Nasz parobek unser Knecht / Our farmhand unser Knecht

zabił pieska das war recht / killed a dog das war recht

Na kamieniu auf den Stein / On the stone auf den Stein

Kele wodi Wasser lein / Near the water Wasser lein



Before the Second World War, Jews made up 10% of all the citizens of Poland, which roughly amounted to 3 – 3.5 million people. At that time, the Jewish folklore was diligently documented by Menachem Kipnis, but sadly his collection was later destroyed during the war. Post-war recordings are scarce. The Phonographic Collection of the Institute of Art, Polish Academy of Sciences houses recordings with a Jewish-born violinist, Barbara Wolfowicz. Polish Radio (Polskie Radio) is in the possession of materials featuring Majer Bogdański from Piotrków Trybunalski. However, the artist did not learn to play until after the war when he was eager to perform folk music saved in memory.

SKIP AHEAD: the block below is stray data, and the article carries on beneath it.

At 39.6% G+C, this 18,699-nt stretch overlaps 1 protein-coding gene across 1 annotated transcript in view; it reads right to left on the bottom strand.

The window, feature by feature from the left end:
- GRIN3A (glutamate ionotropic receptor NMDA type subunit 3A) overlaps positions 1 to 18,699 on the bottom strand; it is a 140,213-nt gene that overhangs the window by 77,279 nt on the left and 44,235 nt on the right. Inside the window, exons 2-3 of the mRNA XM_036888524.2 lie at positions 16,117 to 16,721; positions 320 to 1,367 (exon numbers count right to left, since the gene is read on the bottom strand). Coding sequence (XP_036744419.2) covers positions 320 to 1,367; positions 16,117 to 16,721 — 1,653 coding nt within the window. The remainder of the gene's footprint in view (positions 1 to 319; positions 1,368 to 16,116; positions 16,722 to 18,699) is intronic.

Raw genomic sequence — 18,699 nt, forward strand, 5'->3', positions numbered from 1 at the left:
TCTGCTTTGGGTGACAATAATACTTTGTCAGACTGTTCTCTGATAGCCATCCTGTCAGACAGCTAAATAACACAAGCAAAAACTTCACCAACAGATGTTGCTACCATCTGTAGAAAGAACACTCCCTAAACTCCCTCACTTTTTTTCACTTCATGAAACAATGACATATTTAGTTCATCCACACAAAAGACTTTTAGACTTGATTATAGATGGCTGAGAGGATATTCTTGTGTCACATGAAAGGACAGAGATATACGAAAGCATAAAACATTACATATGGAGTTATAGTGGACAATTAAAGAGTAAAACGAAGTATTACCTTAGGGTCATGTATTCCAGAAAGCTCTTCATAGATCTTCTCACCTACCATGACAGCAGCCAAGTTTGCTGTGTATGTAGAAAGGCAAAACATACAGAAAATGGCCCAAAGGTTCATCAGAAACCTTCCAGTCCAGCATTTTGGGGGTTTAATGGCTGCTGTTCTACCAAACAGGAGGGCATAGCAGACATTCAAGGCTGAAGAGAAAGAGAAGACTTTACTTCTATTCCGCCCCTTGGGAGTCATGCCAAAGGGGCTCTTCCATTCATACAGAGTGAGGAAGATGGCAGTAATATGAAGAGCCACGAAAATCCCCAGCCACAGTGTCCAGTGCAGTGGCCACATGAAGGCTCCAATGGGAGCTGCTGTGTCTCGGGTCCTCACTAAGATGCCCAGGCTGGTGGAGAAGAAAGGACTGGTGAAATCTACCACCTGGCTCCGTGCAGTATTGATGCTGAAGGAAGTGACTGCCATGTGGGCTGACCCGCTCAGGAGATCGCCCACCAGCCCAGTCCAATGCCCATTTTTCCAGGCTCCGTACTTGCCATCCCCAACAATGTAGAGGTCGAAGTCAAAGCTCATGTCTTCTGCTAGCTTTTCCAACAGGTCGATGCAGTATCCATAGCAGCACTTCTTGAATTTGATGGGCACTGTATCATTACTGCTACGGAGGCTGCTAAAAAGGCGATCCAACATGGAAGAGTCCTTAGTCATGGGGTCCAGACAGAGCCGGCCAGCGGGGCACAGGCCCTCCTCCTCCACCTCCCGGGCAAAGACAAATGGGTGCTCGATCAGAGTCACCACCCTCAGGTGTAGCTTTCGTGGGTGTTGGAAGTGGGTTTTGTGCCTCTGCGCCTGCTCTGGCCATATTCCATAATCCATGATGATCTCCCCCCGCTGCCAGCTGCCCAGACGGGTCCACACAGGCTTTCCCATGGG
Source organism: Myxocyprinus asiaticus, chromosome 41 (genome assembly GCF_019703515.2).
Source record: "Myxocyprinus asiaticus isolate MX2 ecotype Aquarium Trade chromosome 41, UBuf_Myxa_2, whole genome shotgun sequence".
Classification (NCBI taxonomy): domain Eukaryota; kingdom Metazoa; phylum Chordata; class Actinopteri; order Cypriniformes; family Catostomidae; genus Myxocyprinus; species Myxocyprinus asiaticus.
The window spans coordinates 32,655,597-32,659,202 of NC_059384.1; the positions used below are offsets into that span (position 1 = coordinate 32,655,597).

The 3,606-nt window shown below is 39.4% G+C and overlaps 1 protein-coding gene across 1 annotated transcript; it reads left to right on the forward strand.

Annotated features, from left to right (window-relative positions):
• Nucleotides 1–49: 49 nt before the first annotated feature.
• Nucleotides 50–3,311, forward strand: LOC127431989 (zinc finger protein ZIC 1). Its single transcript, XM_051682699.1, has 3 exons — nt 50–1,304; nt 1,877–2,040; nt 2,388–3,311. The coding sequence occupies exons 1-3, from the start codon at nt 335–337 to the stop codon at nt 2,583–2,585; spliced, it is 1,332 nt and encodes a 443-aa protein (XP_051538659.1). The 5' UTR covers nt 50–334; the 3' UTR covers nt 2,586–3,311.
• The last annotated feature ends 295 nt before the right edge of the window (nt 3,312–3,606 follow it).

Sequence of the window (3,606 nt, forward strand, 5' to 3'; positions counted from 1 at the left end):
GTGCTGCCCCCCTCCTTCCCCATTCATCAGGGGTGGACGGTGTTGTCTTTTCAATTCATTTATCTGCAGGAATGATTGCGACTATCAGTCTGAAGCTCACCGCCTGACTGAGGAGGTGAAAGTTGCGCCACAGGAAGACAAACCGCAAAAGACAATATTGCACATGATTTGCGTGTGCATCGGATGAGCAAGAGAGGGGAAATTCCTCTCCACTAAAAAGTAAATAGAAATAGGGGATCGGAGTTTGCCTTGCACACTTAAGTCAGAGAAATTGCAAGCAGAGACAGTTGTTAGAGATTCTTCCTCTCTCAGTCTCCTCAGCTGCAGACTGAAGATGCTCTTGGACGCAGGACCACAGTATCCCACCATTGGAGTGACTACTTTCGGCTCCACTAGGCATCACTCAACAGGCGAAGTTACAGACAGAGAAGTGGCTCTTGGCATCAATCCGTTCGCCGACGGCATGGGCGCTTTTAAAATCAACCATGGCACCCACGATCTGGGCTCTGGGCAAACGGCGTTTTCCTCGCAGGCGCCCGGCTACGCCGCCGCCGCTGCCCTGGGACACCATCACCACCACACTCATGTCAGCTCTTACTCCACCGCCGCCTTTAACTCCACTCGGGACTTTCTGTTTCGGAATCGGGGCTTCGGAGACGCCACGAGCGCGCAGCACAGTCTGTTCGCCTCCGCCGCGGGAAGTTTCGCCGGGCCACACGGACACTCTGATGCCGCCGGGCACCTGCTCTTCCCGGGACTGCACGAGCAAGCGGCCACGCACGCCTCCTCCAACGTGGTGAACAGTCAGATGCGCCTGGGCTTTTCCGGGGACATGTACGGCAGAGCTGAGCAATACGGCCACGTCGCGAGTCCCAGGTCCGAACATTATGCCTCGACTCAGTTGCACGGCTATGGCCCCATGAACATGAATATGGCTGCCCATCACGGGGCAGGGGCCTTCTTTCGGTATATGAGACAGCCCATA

Jewish musicians, source: Polona.

Worth mentioning here are publications by Michael Aylward, who was an enthusiast of Jewish music, including the repertoire performed in Poland before the Second World War.

I wrote about the interrelationships between Jewish folklore and Polish folklore in one of my earlier essaysToday, Jewish types of polka, such as żydóweczka and szabasówka, can only be heard in the repertoire of native Polish musicians.

Poles abroad

When discussing minorities, we must not forget about the large Polish diaspora abroad. What can we say about Polish folklore practised in other countries? Extensive ethnomusicological studies relating to the topic have been conducted in the academic and scholarly centre in the city of Poznań (notably represented by Prof. Bożena Muszkalska, Łukasz Smoluch and formerly also Prof. Jan Stęszewski). Polish Radio has released several CD albums dedicated to the Polish diaspora in Kazakhstan, Romania, Ukraine, Brazil and Argentina.